Wednesday, February 28, 2007

Arcades Find a New Home

Although physical arcades have pretty much gone the way of the dodo (Boomers, GameWorks, and mini-golf places are just about the only arcade hot-spots in North America that I can think of), those quick, "pick up and play" experiences have pretty much shifted to handheld systems and Downloadable Content (DLC). I'm here to elaborate on the latter method of gaming.

Historically, downloadable games have been around for a long time on PCs. Back in the 90's, "shareware" was a new concept for letting people try out a game with the intention of purchasing the remaining two-thirds if they really enjoyed it. Today, companies like Popcap Games make flash versions of their games available for free, and offer downloadable deluxe versions for sale. Now, this business model is making it's way to the consoles in a big way, with each company taking their own unique direction towards dominance of this new market.

Can you even tell what's going on in this Geometry Wars screenshot?

Microsoft's XBox Live Arcade, a carry over from the original XBox, offers a creative canvas for smaller, independent developers to create $5 - $15 gaming experiences, while also providing revisions to nostalgic classics like Frogger and Street Fighter II. This double dose of content offers a nice balance of alternate gaming experiences like the addicting Geometry Wars, while fleshing out the library with high-def remakes like Caslevania Symphony of the Night, Ikaruga, and Alien Hominid. Also look for some new upcoming titles such as Boom Boom Rocket (from the makers of Geometry Wars), Castle Crashers, and Mutant Storm Empire.

PS3 owners were treated to Gran Turismo HD for free.

Sony's Playstation Network (PSN) takes the downloadable games concept in a whole new direction with their "Download Initiative." In addition to offering smaller independently made games like the revamped flash game flOw, Sony has assigned many of its key first-party development studios to make slightly meatier download-only games. David Jaffe of SCE (God of War fame) is working on fun new title called Calling All Cars. Recently, Sony also released Tekken 5: Dark Resurrection and the concept game Gran Turismo HD as download initiative titles. With talk of the new Warhawk game possibly being download-only, the Playstation Network could provide a new avenue for game companies to push scaled-down versions of troubled products for less than half the price of store bought games. If anything, it gives the PS3 a way to distinguish itself from its competitors.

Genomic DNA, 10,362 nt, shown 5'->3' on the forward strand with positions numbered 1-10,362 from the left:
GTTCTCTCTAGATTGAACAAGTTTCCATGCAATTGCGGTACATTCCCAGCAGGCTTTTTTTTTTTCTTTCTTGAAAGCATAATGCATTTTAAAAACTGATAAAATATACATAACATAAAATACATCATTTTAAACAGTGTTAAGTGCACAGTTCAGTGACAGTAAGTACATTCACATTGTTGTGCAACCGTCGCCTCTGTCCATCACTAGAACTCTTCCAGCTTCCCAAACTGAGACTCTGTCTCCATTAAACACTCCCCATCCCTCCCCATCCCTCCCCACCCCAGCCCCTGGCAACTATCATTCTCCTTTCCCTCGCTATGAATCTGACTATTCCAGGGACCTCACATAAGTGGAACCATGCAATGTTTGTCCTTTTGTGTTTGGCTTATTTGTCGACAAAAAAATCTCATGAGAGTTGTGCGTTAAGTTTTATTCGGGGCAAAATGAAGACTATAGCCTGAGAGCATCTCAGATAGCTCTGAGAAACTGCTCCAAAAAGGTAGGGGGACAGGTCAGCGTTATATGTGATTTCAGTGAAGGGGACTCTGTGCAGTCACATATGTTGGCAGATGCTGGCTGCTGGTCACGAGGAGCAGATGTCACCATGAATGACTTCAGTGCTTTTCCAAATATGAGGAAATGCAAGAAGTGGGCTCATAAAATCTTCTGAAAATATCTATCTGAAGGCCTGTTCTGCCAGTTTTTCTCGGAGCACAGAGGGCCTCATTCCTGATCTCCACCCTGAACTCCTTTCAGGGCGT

Cult classic Alien Hominid is coming to Xbox Live Arcade in high def.

Finally, Nintendo, although not fully embracing online yet in the traditional sense, has their own system of offering downloadable games. By offering titles, via the Virtual Console, from their own immense back catalog of software, along with games from Sega Genesis, Turbo Graffix 16, and Neo Geo, it seems Nintendo has potentially the strongest collection of classic games. The fact that they only debut between 1 - 4 games a week (every Monday) only works to keep up demand and anticipation for these titles you probably already own. Though they don't yet support original downloadable content, I feel this is a space they will soon occupy. Who wouldn't want to create a small, yet clever new way to use the Wii-mote?

This is yet another example of why the 3 way competition (or console war, if you prefer) works. If you were to take one of these away, you'd really be missing something. The third wheel in this race is just as essential as the other two, plain and simple.

No comments: